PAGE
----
In yesterday's post, I commented briefly about whether the nominal use of a "processor" suffices to pass Bilski's machine prong.
Today, I present you the latest patent from Jay Walker:
U.S. Patent No. 7,627,498
System and method for utilizing redemption information
Inventors: Jay S. Walker, et al.
Issued: December 1, 2009
1. A method comprising:
arranging for a customer to redeem a product from a third party;
receiving, via an electronic communication network, information relating to a redemption, of the product and by the customer, that has occurred; and
determining to accept an offer based on the received information.
Commentary: When the claim was originally considered in 2003 -- without the "communication network" -- it was rejected under 101. But the examiner used the "technological arts" test, rather than the "useful/concrete/tangible result" test of State Street. Walker rightly pounced on that in a response. The Examiner came back with a final rejection, citing a nonprecedential BPAI case (Ex parte Bowman) as support that "the claimed invention must utilize technology in a non-trivial manner." So Walker threw in "via a communication network" as some 101 candy in a 2004 RCE.
But the examiner wasn't biting. He reiterated the rejection under the technological arts test in April 2005, which led Walker to add "electronic" to the communication network. Walker also added this puzzling statement:
"We respectfully note that contrary to the Examiner's novel requirement, we have not included the word 'computer' in Claim 1. We respectfully submit that some types of electronic communication networks, as that term would be properly construed, may not necessarily involve a 'computer.'"[Walker's listed networks from the specification: IP, satellite, cellular, RF, telephone, and cable TV. The network is represented in the patent as the six lines running between the "devices" and the "controller" in the figure at right.]
The examiner was not moved, and came back with another final rejection in September 2005, still holding fast to the "technological arts" test:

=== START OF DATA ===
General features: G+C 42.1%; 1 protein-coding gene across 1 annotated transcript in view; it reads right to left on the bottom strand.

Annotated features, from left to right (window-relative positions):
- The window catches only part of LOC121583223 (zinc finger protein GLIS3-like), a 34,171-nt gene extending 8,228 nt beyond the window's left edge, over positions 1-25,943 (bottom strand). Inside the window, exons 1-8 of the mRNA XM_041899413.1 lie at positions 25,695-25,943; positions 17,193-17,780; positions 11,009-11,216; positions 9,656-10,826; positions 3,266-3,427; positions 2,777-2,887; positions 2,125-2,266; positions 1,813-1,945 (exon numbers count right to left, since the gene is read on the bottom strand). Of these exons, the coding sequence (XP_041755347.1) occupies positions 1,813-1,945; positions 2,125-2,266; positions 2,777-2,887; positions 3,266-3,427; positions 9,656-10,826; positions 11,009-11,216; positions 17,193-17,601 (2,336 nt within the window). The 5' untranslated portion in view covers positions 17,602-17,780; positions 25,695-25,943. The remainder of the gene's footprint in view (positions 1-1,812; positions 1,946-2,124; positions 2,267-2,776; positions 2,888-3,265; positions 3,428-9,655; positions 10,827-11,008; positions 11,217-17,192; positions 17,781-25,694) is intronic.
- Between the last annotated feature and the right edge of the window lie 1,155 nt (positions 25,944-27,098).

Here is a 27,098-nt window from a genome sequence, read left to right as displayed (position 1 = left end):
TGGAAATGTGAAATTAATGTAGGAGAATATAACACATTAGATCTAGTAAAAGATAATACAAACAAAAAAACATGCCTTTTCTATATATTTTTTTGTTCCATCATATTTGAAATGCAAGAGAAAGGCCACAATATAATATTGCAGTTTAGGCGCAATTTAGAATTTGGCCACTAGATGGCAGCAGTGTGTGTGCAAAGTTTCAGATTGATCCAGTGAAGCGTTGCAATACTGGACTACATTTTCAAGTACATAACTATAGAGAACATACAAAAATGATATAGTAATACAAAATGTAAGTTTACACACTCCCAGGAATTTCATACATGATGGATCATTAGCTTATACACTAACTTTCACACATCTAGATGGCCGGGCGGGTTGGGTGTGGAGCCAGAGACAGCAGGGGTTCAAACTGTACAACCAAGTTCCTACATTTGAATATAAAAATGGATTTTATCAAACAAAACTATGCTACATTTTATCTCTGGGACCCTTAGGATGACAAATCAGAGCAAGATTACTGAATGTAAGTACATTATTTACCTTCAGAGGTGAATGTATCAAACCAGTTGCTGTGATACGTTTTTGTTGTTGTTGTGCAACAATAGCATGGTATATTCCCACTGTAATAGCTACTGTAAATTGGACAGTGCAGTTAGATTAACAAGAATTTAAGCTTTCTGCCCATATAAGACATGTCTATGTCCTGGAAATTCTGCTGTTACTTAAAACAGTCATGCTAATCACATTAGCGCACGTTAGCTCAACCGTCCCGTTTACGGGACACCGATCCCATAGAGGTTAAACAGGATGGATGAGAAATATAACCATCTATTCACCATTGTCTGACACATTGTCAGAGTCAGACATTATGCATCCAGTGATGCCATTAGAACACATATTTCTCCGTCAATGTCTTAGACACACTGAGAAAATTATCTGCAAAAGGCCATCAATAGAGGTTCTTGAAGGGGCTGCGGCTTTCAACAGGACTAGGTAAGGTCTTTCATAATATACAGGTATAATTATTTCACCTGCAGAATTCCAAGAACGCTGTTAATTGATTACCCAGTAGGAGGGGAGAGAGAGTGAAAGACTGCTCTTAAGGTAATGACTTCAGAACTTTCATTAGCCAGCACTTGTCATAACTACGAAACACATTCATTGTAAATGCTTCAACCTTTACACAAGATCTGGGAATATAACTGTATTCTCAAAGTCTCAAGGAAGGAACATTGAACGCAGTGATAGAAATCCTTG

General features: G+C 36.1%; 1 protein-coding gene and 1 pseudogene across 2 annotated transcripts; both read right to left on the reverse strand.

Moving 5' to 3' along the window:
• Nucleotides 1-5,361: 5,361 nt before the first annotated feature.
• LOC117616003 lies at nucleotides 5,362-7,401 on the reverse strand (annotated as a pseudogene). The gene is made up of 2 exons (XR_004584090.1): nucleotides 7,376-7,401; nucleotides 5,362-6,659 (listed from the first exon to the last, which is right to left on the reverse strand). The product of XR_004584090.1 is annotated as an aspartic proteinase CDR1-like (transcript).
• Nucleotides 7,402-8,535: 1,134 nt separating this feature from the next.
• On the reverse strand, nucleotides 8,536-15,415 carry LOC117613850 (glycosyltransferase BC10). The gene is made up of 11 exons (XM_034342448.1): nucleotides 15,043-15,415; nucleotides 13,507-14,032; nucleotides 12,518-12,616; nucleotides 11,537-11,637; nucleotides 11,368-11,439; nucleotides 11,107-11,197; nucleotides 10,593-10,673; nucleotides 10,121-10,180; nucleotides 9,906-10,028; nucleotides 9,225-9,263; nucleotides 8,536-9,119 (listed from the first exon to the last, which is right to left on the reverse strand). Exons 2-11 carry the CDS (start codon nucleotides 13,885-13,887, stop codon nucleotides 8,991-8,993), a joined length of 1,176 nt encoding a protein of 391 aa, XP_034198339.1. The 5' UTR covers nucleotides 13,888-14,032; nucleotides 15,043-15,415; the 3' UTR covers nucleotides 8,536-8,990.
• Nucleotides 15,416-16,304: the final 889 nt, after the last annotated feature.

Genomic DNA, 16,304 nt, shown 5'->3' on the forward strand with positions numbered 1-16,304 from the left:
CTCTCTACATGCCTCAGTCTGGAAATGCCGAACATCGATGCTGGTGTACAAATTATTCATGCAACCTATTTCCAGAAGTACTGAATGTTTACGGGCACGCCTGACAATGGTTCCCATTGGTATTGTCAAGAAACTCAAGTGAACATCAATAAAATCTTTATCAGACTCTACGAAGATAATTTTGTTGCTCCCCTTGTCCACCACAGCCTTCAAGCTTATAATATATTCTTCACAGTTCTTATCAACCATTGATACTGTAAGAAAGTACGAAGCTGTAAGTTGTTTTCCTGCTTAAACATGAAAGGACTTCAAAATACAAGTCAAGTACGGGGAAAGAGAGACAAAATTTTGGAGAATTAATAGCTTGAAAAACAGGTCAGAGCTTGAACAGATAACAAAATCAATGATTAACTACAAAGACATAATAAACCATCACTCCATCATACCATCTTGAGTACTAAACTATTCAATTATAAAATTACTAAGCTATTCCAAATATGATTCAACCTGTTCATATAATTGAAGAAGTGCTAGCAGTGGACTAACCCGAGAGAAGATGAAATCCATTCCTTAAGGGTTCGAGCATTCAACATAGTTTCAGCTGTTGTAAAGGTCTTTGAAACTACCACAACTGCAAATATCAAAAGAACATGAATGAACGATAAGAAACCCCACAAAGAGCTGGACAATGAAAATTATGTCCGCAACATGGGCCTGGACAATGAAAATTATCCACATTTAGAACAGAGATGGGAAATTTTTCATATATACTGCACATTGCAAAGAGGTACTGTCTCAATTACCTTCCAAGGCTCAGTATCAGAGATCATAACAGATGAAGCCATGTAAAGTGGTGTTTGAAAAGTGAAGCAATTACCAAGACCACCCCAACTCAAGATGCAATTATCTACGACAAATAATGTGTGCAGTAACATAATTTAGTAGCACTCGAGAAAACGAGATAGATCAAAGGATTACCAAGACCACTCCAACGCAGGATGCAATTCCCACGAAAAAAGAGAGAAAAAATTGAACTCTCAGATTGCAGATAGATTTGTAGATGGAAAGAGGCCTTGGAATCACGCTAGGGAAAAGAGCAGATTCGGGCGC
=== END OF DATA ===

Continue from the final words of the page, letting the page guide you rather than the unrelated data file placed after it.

"Mere intended or nominal use of a component, albeit within the technological arts, does not confer statutory subject matter to an otherwise abstract idea if the component does not apply, involve, use, or advance the underlying process. In the present case, it is not clear what feature uses the technology in a non-trivial manner."
So Walker appealed. And with impeccable timing, too, as the BPAI had just issued its precedential Ex parte Lundgren decision, which formally killed the "technological arts" test. Throwing this cite into the appeal brief, Walker finally persuaded the examiner to back down from his 101 rejections. But the appeal still pressed on regarding obviousness.
In May 2009 -- six months after Bilski -- the BPAI quickly reversed the 103 rejections, which had been based on the premise that real estate would be considered a "product" to be redeemed. There was no sua sponte 101 rejection, as there had been in Ex parte Halligan and several other appeals with claims that were probably more tied to "particular machines." Just an incredibly short (under five pages) reversal, leading to the patent's issuance on Tuesday.
Several months ago I noted that Walker had benefited from a BPAI smack-down of a smarty pants examiner to obtain a Bilski-ish patent. This week, it appears history may have repeated itself, and then some.